The final scene we see Karen in is when Henry agrees to go into the witness protection program Both Henry and the FBI man place emotional pressure on Karen to accept his decision to enter the witness protection programme and to accompany him. The FBI man reminds Karen that they have tapes of her helping arrange drug deals and that he has no concern about her fate, and that she is only useful as far as she makes Henry a good witness. Henry cajoles Karen to accompany him even though it means leaving her elderly parents. Karen wears a black and white polka dot dress which may indicate her lost innocence.
The closing credits tell us that Henry and Karen finally separated after 25 years of marriage they year before the film was released– they managed to stay together through infidelity, imprisonment and the witness protection program but eventually the toll of Henry’s lifestyle proved too much for Karen (the couple would only formally divorce in 2002). Karen and Henry’s children Greg and Gina would release a book ‘On the run – a mafia childhood’ in 2004 about their experiences on the witness protection program that would show that this was an incredibly difficult period of their lives (mainly because of Henry’s actions) that belies the ending of the film (there was at one point talk of a possible sequel to ‘Goodfellas’ based on Greg and Gina Hill’s book)
Lorraine Bracco gives a great performance in this film and she allows Karen to be a rounded character. We warm to her both because of an in spite of her flaws. Bracco did not get to meet Karen Hill but she clearly has sympathy with her and she remains proud of her involvement with the film (I greatly enjoyed hearing her discuss the film at the BFI a few years ago). She would earn an Academy Award nomination for best supporting actress for the role along with several other award nominations. It is worth noting Lorraine does bear an incredibly close physical resemblance to the real Karen Hill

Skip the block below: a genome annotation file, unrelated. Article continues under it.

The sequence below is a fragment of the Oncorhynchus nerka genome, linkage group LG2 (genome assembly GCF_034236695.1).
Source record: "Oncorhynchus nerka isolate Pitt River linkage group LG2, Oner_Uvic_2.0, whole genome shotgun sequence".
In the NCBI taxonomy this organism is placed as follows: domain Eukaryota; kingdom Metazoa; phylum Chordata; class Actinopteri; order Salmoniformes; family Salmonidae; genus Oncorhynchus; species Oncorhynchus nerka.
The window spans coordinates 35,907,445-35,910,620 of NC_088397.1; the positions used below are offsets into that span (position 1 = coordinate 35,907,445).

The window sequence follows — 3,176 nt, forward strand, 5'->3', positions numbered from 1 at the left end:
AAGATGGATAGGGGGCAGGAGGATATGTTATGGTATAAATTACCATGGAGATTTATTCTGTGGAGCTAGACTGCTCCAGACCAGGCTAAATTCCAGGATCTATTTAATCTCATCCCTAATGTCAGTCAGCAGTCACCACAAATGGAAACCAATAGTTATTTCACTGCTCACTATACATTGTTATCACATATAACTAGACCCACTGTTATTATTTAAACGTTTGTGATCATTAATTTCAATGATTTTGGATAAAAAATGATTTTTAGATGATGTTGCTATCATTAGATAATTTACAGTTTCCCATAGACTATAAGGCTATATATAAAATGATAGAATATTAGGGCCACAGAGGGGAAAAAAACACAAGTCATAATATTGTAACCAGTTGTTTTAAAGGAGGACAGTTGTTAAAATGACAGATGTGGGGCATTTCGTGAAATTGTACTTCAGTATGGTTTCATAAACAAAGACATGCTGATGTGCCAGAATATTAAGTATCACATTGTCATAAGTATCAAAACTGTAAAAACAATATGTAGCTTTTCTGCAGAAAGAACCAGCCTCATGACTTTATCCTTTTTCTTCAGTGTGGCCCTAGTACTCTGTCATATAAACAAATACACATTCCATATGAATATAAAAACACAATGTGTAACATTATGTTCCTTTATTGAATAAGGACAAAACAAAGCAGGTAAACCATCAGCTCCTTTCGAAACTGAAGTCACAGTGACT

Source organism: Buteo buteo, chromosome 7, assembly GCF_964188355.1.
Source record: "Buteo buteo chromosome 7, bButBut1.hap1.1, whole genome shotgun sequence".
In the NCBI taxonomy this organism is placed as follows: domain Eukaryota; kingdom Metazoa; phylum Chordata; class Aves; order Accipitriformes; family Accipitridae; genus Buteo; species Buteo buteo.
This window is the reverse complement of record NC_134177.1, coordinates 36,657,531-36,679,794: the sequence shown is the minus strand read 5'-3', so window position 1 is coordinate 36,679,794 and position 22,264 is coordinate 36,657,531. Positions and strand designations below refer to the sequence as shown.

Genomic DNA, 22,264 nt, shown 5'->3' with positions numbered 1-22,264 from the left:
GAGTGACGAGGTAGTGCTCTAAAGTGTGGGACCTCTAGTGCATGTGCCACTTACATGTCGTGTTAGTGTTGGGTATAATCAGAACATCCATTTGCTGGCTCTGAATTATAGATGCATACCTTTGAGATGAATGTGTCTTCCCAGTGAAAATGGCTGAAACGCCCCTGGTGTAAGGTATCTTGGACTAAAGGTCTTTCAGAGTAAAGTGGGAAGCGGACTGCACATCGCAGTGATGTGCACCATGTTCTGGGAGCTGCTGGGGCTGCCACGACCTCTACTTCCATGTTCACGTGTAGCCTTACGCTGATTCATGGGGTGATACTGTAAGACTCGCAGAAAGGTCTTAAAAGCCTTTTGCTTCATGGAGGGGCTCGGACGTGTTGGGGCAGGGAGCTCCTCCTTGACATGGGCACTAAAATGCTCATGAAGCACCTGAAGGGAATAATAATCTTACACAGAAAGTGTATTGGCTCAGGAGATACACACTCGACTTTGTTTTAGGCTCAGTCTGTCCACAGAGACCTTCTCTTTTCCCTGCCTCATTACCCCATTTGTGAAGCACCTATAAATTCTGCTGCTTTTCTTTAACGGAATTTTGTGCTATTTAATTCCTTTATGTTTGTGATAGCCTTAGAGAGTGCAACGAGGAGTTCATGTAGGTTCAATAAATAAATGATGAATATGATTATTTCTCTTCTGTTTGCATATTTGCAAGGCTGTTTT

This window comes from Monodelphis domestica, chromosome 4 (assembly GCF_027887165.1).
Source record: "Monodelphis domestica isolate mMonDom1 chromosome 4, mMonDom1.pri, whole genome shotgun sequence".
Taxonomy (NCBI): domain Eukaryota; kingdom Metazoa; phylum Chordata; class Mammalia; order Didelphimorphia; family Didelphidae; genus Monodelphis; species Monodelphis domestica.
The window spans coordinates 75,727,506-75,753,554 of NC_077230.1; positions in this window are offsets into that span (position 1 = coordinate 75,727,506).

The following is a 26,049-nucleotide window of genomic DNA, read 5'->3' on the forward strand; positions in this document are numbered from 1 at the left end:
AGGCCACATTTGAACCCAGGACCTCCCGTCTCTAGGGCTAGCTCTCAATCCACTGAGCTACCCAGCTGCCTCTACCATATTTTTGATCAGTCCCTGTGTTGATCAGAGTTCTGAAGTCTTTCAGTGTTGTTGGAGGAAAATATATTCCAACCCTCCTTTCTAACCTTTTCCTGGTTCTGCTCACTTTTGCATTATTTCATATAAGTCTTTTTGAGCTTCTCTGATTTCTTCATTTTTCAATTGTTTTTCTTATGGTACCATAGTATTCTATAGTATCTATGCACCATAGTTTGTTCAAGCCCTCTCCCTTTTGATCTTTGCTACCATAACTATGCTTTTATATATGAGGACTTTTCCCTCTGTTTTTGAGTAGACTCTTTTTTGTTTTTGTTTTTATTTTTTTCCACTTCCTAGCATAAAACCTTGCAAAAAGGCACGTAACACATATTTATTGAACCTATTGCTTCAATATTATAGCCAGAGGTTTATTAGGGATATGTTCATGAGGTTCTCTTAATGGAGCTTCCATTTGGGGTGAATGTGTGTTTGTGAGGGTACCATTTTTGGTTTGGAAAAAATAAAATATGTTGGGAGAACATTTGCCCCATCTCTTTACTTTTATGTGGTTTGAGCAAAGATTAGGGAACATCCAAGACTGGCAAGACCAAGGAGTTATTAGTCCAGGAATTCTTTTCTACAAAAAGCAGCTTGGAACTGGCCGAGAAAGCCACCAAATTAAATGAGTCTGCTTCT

I just want to take a quick look at the character of Mickey Conway who was played by Julie Garfield. She is Jimmy Conway’s wife and almost an opposite to Karen. She is based on Mickey Burke who was married to Jimmy Burke (the inspiration for Jimmy Conway). Jimmy and Mickey only married a couple of years before Karen and Henry but we get the impression she has been part of the mafia life for considerably longer in the film. Julie Garfield is also several years older than Lorraine Bracco which adds to this impression. Unlike Karen, Mickey’s hairstyle and fashion sense do not change over the seventeen or so years she is involved in the story, showing her to be a more conservative and settled woman in her role as a mafia wife. Karen and Mickey will spend a lot of time together over the years because of Henry and Jimmy’s friendship but as noted before it seems to be more a friendship by default. Karen discusses Mickey’s reaction to having the police constantly search her home (spitting on the floor) saying she cannot understand it and how it makes no sense to her which illustrates they have very different ways of dealing with the issues that come with being a mafia wife. The real Mickey Burke did go through some similar experiences to Karen in the film. Jimmy Burke had a mistress (actually Tommy DeSimones sister) and Mickey’s ex boyfriend who had been harassing her was found murdered around the time of her marriage to Jimmy. She had her own troubles (after all Jimmy was also in prison for several years at the same time as Henry). We see a close up on Mickey in a distressed state dressed in black and holding a handkerchief (obviously to wipe away her tears) as we hear Henry testify against Jimmy at the end. Jimmy Burke would die in prison in 1996 and one of his and Mickey’s sons would get killed in a drug deal in 1987 so the real Mickey’s woes would continue beyond the end of the film